How long will it take to complete the SQE?Watch
Also say you are successful in gaining a training contract in your 2nd year. What do people usually or should be doing in their third year or is that it, just focus on your grades and graduate?
2 years minimum.
There will no longer be a "training contract". You just need to accumulate 2 years worth of qualifying work experience (QWE)
The information you have got is not quite accurate. Although it is suspected that the majority of law firms will take the SQE Stage 1 -> 2 years of QWE -> SQE Stage 2 approach, there is nothing stopping you from doing your QWE before stage 1 or after stage 2.
By the time I have applied for my training contract (say 2nd year) I would have been a qualified Advisor and volunteering for a minimum of 3 years at Citizens Advice. How would I know if this experience counts towards my SQE? Some volunteers at my Citizens Advice claim law firms are increasingly not treating it as experience.
The QWE isn’t really defined yet beyond it being signed off by a Solicitor or a compliance officer. It will purposely be kept vague though.
It could count towards qualification. However becoming a qualified lawyer via the SQE does not mean you will be employable. Law firms wont see it’s comparable experience to what is done in their firms. There is a danger with the new system of being over qualified but under experienced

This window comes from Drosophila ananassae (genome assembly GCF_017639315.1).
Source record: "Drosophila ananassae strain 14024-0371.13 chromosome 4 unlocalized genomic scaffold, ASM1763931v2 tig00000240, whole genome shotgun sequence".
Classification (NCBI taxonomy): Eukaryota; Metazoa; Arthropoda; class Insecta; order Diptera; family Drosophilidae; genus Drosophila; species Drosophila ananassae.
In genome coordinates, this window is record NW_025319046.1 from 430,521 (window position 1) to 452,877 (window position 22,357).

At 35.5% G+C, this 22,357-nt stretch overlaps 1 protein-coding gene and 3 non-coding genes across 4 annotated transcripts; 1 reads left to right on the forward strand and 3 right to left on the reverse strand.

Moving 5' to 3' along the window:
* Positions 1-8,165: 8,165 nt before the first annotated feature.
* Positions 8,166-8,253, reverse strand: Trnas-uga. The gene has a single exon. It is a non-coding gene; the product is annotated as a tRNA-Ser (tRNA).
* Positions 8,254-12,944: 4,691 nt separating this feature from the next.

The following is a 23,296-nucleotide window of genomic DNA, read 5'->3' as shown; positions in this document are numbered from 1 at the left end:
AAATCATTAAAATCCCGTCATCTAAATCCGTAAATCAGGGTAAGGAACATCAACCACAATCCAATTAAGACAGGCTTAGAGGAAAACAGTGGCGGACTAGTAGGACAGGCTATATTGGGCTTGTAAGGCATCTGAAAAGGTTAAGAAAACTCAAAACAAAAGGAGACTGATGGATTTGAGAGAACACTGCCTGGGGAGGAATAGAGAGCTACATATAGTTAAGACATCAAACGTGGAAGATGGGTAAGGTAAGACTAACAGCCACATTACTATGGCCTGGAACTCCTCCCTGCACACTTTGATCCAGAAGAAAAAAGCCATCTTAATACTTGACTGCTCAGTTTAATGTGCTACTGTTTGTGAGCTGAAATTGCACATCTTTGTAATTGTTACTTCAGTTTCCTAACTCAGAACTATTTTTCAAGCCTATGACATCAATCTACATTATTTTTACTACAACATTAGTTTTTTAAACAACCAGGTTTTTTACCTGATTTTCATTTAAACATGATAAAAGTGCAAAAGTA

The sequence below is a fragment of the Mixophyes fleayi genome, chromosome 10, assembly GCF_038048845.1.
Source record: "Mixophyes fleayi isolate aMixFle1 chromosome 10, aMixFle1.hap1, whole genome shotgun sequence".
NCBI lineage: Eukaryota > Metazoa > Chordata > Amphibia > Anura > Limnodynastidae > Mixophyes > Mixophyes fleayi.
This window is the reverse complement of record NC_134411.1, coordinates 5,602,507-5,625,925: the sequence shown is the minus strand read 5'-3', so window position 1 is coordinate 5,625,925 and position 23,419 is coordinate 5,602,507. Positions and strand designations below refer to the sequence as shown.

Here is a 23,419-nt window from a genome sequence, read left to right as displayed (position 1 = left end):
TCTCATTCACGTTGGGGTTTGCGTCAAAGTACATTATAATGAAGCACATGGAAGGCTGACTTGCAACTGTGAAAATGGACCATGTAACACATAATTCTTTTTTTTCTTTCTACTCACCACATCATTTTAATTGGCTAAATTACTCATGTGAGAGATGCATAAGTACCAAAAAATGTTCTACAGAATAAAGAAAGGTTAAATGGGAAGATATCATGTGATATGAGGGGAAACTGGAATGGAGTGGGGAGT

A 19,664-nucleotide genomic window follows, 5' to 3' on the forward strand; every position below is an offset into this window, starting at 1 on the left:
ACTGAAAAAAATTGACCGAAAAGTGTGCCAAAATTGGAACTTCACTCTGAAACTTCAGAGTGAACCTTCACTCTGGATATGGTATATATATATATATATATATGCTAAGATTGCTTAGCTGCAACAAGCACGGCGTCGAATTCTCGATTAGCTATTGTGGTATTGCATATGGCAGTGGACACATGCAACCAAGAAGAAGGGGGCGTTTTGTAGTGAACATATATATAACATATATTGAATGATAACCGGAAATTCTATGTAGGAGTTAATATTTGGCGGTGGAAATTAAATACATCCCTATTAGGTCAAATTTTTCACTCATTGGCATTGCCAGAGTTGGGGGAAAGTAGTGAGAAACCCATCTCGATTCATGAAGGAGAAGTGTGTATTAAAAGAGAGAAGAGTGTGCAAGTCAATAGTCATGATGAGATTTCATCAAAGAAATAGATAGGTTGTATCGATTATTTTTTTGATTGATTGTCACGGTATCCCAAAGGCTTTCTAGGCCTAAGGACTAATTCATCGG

If Law firms won't see my experience as a Citizens Advice Advisor as comparable experience, why do some say it could shortern your training contract?
Sorry for all the questions I am trying to fully understand this.
As it currently stands, your training contract can only be done with one firm/organisation under a formal "period of recognised training". There are some exemptions, but ultimately the current system is designed so any previous experience isn't counted. As the firm signs off your experience, they generally can't and don't want to approve any previous experiences.
The new system allows the individual to not be tied to the firm and gain their experience over multiple organisations who each sign off their part. The exams then work as a verifier to say you have learnt enough. But the QWE experience can be gained at anytime - it technically could be gained before even graduating. Now, at best you have to do it alongside studying for the LPC, but most will only do the two years post LPC.
It can shorten your "training contract" though. However, firms may not want to allow this for their own sanity - just because you have qualified, it doesn't mean you have gained two years of experience relevant to their type of legal work. You could have qualified in family law, but that doesn't mean all of a sudden you can become a international qualified lawyer.
TL;DR: currently TCs were typically attached to the organisation, not the individual. The new system ties the training and exams to the individual.